Incident Prevention Magazine

Michael Stremel, CUSP

Safety Concerns When Working In and Around Manholes and Vaults

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Some utilities – including electric, cable and communications providers – have had both underground and overhead applications for many years. However, more and more of these utilities now are either primarily installing their services underground or relocating overhead services underground, for a variety of reasons. These include reliability and protection from weather conditions, as well as minimizing exposure to equipment, vehicular traffic and farming operations. In addition to these safety concerns, utilities are installing services underground due to customer requests to improve the general appearance of the communities served by the utilities.

There are many beneficial reasons to install services underground, but there also are some downsides. Among them is the risk of personnel exposure to hazards when improper excavation practices are used. It is critical to adhere to OSHA 29 CFR 1926 Subpart P excavation practices as well as 811 and Dig Safe procedures. Another risk associated with underground facilities is that they often incorporate vaults or manholes that may be classified either as confined spaces or permit-required confined spaces. In either case, there are a number of safety concerns for which OSHA has implemented specific regulations that must be enforced to keep employees safe while working in these areas.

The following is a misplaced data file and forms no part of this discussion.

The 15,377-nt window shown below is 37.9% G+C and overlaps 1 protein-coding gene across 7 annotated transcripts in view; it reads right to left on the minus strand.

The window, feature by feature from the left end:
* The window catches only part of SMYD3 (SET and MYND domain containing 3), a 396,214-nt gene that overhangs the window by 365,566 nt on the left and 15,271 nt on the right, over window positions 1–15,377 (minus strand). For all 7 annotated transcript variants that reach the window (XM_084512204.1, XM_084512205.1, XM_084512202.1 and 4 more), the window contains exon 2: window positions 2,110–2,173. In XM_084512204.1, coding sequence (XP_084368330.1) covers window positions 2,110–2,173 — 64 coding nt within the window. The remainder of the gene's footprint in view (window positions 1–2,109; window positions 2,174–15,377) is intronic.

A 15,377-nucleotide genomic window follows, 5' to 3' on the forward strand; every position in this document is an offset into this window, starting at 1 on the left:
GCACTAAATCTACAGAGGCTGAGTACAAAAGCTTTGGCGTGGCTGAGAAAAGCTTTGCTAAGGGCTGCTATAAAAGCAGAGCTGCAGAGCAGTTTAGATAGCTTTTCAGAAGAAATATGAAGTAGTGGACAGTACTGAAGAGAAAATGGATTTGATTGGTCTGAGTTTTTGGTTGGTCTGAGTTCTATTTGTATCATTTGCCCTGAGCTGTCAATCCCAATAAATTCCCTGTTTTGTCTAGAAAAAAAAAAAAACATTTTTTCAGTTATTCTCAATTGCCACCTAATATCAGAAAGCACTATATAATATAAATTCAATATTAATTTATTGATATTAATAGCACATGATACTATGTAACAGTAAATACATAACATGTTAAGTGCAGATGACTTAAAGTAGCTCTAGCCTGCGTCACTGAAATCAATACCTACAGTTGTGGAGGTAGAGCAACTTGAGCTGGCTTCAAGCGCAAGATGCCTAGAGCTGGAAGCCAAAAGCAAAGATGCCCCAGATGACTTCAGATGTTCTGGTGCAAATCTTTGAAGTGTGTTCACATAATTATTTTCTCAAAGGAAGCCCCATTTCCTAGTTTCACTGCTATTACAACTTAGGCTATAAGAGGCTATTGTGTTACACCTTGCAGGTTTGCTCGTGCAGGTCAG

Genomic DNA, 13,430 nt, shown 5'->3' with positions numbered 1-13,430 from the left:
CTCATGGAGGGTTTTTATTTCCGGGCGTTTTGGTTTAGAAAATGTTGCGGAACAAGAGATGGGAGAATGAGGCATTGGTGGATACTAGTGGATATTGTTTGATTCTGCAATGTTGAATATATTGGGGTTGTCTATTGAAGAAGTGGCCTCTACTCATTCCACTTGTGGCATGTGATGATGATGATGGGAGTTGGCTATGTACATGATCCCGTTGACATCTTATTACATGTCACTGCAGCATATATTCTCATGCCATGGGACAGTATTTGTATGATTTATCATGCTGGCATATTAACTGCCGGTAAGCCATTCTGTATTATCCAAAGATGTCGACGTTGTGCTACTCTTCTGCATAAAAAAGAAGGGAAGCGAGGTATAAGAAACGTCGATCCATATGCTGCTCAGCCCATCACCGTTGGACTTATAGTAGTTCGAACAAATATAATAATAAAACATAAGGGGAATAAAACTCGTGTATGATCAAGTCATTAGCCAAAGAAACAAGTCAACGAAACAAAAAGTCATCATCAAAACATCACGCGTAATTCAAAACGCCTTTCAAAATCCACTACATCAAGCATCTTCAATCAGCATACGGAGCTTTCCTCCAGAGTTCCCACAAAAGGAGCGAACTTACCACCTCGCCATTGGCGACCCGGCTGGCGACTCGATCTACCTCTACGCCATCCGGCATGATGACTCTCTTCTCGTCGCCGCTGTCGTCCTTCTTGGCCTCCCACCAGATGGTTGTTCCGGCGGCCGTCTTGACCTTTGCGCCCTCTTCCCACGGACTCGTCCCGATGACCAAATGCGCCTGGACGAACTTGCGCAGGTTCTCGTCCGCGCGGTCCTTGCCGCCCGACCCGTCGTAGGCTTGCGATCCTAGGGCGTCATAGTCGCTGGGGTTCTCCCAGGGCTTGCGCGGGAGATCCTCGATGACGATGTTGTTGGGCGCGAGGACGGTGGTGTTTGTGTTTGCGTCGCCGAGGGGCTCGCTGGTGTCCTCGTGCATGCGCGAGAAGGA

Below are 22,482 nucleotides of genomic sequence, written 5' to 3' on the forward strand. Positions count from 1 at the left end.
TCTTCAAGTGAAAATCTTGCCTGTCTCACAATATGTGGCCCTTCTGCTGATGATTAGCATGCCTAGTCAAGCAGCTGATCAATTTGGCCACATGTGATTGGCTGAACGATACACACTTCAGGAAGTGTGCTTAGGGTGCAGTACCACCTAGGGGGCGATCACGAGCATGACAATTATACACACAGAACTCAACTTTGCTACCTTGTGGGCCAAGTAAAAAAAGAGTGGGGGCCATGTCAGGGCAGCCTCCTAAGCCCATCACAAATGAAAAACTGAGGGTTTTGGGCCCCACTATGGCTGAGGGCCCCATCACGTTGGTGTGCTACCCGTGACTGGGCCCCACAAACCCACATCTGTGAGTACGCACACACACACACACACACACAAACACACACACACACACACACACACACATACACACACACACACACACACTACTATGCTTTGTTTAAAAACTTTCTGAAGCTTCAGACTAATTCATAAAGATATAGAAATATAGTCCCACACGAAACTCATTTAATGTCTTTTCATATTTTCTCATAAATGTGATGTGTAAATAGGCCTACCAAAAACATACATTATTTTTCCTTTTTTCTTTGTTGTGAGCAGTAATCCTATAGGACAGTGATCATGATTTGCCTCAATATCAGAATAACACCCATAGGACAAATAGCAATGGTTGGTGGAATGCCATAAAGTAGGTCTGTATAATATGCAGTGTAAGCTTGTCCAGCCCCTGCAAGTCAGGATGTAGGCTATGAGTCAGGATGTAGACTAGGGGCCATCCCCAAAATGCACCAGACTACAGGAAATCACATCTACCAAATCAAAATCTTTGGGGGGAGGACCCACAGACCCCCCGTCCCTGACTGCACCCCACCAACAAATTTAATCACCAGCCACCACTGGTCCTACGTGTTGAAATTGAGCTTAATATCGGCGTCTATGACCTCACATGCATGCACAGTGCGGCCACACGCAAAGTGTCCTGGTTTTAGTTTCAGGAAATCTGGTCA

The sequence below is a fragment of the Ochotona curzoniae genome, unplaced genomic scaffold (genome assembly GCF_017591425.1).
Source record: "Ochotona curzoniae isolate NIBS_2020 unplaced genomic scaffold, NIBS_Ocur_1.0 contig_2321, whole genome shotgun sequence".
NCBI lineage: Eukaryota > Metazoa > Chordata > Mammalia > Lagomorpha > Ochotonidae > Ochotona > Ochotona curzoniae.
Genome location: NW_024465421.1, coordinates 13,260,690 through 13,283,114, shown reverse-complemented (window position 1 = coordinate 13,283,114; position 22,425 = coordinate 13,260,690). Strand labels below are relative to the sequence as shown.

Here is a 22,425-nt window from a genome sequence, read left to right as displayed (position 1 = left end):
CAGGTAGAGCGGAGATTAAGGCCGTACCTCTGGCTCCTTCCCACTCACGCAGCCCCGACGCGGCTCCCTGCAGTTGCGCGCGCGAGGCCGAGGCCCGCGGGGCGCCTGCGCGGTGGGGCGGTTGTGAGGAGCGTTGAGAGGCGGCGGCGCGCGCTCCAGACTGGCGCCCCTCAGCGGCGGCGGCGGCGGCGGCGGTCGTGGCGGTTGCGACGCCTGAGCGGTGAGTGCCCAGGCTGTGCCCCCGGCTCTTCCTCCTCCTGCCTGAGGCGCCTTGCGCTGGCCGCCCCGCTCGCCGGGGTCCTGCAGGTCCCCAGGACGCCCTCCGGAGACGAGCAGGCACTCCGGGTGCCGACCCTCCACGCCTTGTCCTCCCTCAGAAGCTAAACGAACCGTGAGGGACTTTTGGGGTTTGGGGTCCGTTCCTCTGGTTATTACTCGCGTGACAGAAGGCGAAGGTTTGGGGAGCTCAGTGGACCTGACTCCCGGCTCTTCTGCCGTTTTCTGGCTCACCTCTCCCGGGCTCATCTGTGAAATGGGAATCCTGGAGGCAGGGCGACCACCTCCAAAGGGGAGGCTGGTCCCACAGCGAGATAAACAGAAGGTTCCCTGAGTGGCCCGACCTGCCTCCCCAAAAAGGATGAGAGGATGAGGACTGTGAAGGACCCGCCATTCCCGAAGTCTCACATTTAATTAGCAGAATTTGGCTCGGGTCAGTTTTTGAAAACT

Safety should always be No. 1 on any job site. OSHA 1910.269(a)(2) states that all employees shall be trained in and familiar with the safety-related work practices, safety procedures and other safety requirements that pertain to their respective job duties. The agency goes on to say that employees who work in and around manholes must be trained on manhole rescue each year in order to demonstrate task proficiency. Proper documentation should be completed for the manhole training, as with any other training. The standard also states that the employee in charge shall conduct a job briefing or tailgate with all employees involved before the start of each job. At a minimum, the briefing should address the five areas required by the OSHA standard: hazards associated with the job, special precautions, energy-source controls, work procedures involved and personal protective equipment requirements.

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Michael Stremel, CUSP

No Substitute

Hydraulic tools and equipment have come a long way over the past several decades and even over the last several years. Utilities and many other industries rely on hydraulic tools, equipment and systems to get the job done. Getting the job done is always a big concern, but the priority should always be on getting the job done safely.

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